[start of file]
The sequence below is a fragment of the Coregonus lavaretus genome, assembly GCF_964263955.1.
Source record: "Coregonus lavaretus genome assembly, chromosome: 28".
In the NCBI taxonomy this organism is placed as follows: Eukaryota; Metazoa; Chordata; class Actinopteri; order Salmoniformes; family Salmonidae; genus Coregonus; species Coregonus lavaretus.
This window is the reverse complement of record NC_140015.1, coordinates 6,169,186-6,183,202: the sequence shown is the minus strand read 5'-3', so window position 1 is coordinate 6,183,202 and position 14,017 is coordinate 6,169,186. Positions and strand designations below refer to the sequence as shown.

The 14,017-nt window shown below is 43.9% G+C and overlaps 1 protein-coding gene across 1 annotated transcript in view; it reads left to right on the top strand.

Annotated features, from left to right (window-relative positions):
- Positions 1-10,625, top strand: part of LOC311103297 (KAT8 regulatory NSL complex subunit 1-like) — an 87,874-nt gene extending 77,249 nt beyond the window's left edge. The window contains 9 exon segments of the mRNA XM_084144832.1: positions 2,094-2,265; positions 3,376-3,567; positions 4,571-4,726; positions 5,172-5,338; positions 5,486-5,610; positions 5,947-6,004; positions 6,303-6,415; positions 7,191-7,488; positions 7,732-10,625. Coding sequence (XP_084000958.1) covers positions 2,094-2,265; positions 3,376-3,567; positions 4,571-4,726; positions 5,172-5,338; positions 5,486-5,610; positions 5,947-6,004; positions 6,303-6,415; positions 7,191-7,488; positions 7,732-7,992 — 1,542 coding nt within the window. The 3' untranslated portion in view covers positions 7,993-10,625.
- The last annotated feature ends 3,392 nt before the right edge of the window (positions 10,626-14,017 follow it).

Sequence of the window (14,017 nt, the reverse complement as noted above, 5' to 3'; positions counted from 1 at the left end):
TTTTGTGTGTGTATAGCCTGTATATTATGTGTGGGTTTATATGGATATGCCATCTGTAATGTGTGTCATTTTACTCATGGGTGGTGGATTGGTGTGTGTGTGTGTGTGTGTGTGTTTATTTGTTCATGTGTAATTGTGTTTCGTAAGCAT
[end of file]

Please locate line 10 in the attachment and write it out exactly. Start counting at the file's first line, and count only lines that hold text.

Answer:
TTTTGTGTGTGTATAGCCTGTATATTATGTGTGGGTTTATATGGATATGCCATCTGTAATGTGTGTCATTTTACTCATGGGTGGTGGATTGGTGTGTGTGTGTGTGTGTGTGTGTTTATTTGTTCATGTGTAATTGTGTTTCGTAAGCAT